Saudi Arabia's leaders clearly fear their own alliance with Washington is being downgraded as the Obama Administration pursues detente with Iran.
Tensions between Washington and Riyadh erupted into the open last year when Saudi Arabia declined to take up its seat on the U.N. Security Council and undertook a series of other carefully calculated diplomatic moves to signal its displeasure with the White House.
Such an open breach between the two close allies would have been unthinkable in 2005 or 1995 let alone 1985 or even 1975, when the United States felt its dependence on Saudi oil exports keenly.
Even more remarkably, U.S. foreign policymakers have largely ignored the protests coming from Tel Aviv and Riyadh, and forged ahead regardless.
Ultimately, it is the energy revolution that has emboldened U.S. policymakers to pursue a very different course in the Middle East.
The idea of the United States exporting fossil fuels to the Persian Gulf would have laughable five years ago. But in what has to be the supreme irony, the United Arab Emirates is now openly talking about importing cheap shale gas from the United States to meet its surging electricity demand.
Middle East oil producers are not the only countries that have been disconcerted by the shale revolution. It is also altering the relationship between China and the United States.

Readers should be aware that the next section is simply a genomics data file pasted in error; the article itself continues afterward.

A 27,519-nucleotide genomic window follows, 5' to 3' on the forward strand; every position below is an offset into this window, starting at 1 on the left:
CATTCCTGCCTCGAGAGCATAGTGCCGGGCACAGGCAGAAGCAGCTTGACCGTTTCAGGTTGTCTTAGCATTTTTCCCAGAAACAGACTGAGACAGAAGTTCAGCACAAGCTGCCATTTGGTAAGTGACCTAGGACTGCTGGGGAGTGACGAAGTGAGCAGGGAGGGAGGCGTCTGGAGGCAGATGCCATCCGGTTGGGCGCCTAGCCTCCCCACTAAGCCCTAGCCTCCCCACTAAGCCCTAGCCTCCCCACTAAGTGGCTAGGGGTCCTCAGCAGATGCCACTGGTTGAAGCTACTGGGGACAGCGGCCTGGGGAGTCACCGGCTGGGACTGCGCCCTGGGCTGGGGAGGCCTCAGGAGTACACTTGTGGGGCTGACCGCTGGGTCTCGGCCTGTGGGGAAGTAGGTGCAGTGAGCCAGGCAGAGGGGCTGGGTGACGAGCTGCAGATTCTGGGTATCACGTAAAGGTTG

In effect, the two superpowers have swapped places. In 1973, the United States perceived its growing reliance on imported crude from the Middle East was a key strategic weakness, while China's rapidly developing Daqing super-giant oil field promised greater energy independence.
Now U.S. reliance on the Middle East is loosening, while China is increasingly aware of the risks of relying on importing oil from unstable parts of the Middle East and Africa via long supply routes through the straits of Hormuz and Malacca and the South China Sea.
Once again, shale, and the energy revolution more broadly, lies at the heart of the fundamental shift in the balance of power.
China's own policymakers attach the highest strategic priorities to developing their own domestic energy production (including from shale), cutting energy consumption through improvements in energy efficiency, and protecting foreign supplies by projecting diplomatic and military power into key supply regions and along supply routes.
Just like the discovery of oil in Pennsylvania in the 1850s and the Middle East between the 1920s and 1950s, the North American energy revolution is remaking the world order.© (c) Copyright Thomson Reuters 2014.